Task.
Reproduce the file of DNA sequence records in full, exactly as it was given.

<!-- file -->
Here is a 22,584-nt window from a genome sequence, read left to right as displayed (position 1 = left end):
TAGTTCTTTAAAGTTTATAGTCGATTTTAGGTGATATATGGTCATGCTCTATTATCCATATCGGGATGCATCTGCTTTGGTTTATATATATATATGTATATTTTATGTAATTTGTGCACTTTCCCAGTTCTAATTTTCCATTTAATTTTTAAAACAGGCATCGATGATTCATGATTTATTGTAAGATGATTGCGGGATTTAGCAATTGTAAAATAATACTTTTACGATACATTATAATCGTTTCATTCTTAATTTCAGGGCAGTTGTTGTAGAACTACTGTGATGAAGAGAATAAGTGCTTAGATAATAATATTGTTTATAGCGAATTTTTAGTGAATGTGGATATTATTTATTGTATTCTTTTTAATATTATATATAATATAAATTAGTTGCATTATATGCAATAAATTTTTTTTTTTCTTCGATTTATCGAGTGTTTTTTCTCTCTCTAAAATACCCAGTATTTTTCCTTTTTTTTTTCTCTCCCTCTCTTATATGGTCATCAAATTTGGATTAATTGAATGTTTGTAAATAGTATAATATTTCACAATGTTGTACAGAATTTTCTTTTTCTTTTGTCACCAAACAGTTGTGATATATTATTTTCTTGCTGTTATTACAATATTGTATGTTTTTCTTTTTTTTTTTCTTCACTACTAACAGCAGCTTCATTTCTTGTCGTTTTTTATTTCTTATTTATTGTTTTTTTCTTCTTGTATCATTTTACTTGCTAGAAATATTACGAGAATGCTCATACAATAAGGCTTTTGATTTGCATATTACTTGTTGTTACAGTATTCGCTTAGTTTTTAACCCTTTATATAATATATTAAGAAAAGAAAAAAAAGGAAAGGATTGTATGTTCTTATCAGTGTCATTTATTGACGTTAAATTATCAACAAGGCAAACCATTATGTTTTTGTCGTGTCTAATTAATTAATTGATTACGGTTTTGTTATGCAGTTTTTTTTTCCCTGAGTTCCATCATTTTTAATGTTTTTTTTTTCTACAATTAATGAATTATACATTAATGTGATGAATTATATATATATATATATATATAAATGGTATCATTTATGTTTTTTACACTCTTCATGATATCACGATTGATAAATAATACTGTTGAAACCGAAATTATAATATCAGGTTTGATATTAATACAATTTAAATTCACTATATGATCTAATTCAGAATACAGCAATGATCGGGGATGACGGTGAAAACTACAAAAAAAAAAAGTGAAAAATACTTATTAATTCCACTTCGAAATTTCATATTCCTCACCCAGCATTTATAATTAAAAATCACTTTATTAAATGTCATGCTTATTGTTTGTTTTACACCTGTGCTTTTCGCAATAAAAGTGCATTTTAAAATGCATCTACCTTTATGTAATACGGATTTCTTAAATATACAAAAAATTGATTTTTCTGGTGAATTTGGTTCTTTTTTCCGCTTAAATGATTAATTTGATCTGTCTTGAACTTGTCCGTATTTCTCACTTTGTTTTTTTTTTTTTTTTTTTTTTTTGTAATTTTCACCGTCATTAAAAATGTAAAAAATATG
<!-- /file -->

Here is a 22,584-nt window from a genome sequence, read left to right as displayed (position 1 = left end):
TAGTTCTTTAAAGTTTATAGTCGATTTTAGGTGATATATGGTCATGCTCTATTATCCATATCGGGATGCATCTGCTTTGGTTTATATATATATATGTATATTTTATGTAATTTGTGCACTTTCCCAGTTCTAATTTTCCATTTAATTTTTAAAACAGGCATCGATGATTCATGATTTATTGTAAGATGATTGCGGGATTTAGCAATTGTAAAATAATACTTTTACGATACATTATAATCGTTTCATTCTTAATTTCAGGGCAGTTGTTGTAGAACTACTGTGATGAAGAGAATAAGTGCTTAGATAATAATATTGTTTATAGCGAATTTTTAGTGAATGTGGATATTATTTATTGTATTCTTTTTAATATTATATATAATATAAATTAGTTGCATTATATGCAATAAATTTTTTTTTTTCTTCGATTTATCGAGTGTTTTTTCTCTCTCTAAAATACCCAGTATTTTTCCTTTTTTTTTTCTCTCCCTCTCTTATATGGTCATCAAATTTGGATTAATTGAATGTTTGTAAATAGTATAATATTTCACAATGTTGTACAGAATTTTCTTTTTCTTTTGTCACCAAACAGTTGTGATATATTATTTTCTTGCTGTTATTACAATATTGTATGTTTTTCTTTTTTTTTTTCTTCACTACTAACAGCAGCTTCATTTCTTGTCGTTTTTTATTTCTTATTTATTGTTTTTTTCTTCTTGTATCATTTTACTTGCTAGAAATATTACGAGAATGCTCATACAATAAGGCTTTTGATTTGCATATTACTTGTTGTTACAGTATTCGCTTAGTTTTTAACCCTTTATATAATATATTAAGAAAAGAAAAAAAAGGAAAGGATTGTATGTTCTTATCAGTGTCATTTATTGACGTTAAATTATCAACAAGGCAAACCATTATGTTTTTGTCGTGTCTAATTAATTAATTGATTACGGTTTTGTTATGCAGTTTTTTTTTCCCTGAGTTCCATCATTTTTAATGTTTTTTTTTTCTACAATTAATGAATTATACATTAATGTGATGAATTATATATATATATATATATATAAATGGTATCATTTATGTTTTTTACACTCTTCATGATATCACGATTGATAAATAATACTGTTGAAACCGAAATTATAATATCAGGTTTGATATTAATACAATTTAAATTCACTATATGATCTAATTCAGAATACAGCAATGATCGGGGATGACGGTGAAAACTACAAAAAAAAAAAGTGAAAAATACTTATTAATTCCACTTCGAAATTTCATATTCCTCACCCAGCATTTATAATTAAAAATCACTTTATTAAATGTCATGCTTATTGTTTGTTTTACACCTGTGCTTTTCGCAATAAAAGTGCATTTTAAAATGCATCTACCTTTATGTAATACGGATTTCTTAAATATACAAAAAATTGATTTTTCTGGTGAATTTGGTTCTTTTTTCCGCTTAAATGATTAATTTGATCTGTCTTGAACTTGTCCGTATTTCTCACTTTGTTTTTTTTTTTTTTTTTTTTTTTTGTAATTTTCACCGTCATTAAAAATGTAAAAAATATG